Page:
Vernon Mayor Akbal Mund After working on a series of roundtable events about Canada's forthcoming 150th birthday co-sponsored by the Community Foundations of Canada a few years ago, CFC's Ian Bird and Anne-Marie McElrone asked if I might tag on a presentation to that year's annual gathering in Winnipeg as part of the series. It was easy to say yes since the goals of the Community Foundations seem to align very nicely with those of the Six String Nation. My appearance in Winnipeg lead to a couple of conference bookings through the National Speakers Bureau but, just as importantly, it lead to a long conversation with George Hall and Erin Vogt from the Community Foundation of Lethbridge and Southwestern Alberta. Over the course of a year or so, we developed a plan together whereby the Foundation would coordinate and fund a series of school presentations in the region - making the Six String Nation program available to schools who might not otherwise be able to afford to bring it in on their own and without taxing the organizational capacity of the schools to coordinate such a series on their own. The results were great for me, for the CFLSA and for all the schools and communities involved and George immediately began championing it as a way for local foundations to both extend their reach and increase their visibility in the communities they serve. Dave Fletcher at the Community Foundation of North Okanagan was the first to adopt George's model and bring a similar series of presentations to Vernon, Armstrong, Enderby, Lumby and Coldstream BC - all under the CFNO purview. Last night was our chance to share the success of the week with the CFNO community at their annual fundraiser, conveniently located in the hotel where I'm staying!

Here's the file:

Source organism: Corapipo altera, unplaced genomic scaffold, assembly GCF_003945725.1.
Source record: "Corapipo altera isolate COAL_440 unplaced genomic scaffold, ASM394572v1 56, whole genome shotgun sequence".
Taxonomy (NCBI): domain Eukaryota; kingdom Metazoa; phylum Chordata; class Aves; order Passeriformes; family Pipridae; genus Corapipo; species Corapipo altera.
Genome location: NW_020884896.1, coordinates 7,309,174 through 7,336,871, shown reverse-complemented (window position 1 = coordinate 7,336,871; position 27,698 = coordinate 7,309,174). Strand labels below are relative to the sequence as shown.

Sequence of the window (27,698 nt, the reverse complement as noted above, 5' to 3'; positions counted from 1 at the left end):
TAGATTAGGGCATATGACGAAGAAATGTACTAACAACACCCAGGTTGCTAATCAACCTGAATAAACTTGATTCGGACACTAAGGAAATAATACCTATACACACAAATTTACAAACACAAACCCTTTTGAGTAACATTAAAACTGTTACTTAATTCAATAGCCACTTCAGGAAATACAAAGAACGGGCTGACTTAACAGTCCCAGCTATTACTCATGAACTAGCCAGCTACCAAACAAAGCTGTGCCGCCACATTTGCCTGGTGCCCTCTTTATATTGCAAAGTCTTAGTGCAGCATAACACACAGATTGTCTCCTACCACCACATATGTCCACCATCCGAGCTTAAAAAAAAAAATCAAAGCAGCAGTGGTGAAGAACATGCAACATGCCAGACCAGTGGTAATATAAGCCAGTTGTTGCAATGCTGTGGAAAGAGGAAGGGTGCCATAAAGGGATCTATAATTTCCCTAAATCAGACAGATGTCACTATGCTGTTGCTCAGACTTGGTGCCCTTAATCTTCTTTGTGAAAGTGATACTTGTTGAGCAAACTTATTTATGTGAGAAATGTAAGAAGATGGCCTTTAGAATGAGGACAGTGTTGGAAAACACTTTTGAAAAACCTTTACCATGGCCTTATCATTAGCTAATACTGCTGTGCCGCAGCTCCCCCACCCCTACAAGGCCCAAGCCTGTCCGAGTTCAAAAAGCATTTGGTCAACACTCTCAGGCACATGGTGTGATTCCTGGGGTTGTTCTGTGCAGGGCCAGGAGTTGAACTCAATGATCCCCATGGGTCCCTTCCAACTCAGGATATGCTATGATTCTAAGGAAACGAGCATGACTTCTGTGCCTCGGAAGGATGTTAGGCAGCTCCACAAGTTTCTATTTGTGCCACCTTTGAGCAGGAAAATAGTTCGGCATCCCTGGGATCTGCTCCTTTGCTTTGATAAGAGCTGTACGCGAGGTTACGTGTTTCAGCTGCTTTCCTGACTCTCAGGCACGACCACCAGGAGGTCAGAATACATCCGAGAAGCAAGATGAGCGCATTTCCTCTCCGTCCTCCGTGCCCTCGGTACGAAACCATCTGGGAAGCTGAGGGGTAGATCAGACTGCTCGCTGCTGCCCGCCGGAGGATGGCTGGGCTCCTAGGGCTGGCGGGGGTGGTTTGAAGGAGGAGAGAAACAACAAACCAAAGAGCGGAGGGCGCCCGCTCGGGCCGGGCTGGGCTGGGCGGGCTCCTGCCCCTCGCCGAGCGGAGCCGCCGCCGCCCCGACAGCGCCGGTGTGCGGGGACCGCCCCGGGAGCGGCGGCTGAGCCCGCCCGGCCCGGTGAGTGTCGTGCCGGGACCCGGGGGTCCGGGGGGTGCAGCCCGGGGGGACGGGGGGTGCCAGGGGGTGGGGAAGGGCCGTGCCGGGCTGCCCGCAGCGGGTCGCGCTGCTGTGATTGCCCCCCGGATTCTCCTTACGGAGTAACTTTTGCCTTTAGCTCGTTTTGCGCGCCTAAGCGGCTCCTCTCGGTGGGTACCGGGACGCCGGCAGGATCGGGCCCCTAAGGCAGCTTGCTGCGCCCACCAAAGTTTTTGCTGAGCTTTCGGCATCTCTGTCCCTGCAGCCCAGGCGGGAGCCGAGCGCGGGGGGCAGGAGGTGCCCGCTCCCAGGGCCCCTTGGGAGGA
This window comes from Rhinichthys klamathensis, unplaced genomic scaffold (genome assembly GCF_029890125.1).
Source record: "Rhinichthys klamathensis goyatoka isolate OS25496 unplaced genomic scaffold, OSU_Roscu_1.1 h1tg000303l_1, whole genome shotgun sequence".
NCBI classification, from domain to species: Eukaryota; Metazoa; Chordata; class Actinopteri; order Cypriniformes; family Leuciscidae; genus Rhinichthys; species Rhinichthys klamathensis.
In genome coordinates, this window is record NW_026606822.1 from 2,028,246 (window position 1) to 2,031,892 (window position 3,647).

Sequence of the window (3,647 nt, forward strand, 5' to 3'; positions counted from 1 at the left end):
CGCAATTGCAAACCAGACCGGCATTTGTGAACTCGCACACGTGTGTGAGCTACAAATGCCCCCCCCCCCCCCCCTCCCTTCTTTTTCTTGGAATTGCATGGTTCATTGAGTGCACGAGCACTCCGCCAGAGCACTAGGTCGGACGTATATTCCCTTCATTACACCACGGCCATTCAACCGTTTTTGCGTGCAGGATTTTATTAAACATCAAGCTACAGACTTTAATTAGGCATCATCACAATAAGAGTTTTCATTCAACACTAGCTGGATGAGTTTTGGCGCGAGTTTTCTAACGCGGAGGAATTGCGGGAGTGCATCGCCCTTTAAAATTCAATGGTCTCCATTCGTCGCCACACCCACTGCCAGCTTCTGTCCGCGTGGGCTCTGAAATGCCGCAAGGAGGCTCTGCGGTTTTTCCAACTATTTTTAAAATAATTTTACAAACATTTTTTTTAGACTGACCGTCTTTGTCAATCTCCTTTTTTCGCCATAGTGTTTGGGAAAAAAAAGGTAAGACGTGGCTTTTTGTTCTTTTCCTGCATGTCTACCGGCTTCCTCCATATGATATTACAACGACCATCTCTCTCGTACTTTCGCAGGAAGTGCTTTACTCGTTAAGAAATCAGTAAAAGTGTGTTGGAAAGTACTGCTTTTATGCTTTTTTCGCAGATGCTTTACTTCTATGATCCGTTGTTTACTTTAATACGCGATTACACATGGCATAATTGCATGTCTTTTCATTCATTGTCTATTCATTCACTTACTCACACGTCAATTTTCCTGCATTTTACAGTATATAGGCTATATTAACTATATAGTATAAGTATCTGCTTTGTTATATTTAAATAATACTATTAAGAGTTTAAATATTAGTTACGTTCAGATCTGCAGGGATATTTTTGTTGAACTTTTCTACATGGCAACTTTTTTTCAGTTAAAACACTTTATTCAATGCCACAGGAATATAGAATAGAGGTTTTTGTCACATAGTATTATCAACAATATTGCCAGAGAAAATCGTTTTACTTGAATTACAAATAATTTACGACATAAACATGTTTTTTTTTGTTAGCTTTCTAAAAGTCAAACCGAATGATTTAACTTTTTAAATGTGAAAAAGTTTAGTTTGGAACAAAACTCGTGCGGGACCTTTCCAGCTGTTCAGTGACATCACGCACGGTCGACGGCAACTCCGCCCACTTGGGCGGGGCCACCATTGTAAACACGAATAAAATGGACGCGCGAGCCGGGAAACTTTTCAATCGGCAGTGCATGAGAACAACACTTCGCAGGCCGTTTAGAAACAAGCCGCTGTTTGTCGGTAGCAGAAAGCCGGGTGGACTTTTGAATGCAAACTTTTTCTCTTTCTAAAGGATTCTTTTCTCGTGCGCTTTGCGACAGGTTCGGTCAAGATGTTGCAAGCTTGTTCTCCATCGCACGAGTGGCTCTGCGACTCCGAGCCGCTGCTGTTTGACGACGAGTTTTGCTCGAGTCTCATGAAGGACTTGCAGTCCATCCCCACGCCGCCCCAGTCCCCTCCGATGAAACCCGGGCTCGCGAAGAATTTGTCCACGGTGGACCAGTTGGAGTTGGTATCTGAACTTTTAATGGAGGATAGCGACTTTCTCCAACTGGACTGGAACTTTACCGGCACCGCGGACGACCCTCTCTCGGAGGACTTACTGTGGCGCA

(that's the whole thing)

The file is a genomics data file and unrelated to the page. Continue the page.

Naturally, sponsors and donors to the Foundation were in attendance as were various local officials - including Vernon Mayor Akbar Mund (pictured) who added his unofficial portrait to our series with Canadian mayors! After a week presenting to high schools, it was a good chance for me to do a version of the presentation that's a little more relaxed in terms of time - seeing as I'm not up against ringing bells, lunch hours and school bus arrivals and I really fell into the storytelling of it all. I still can't believe how emotional I get at points during the presentation even after all this time.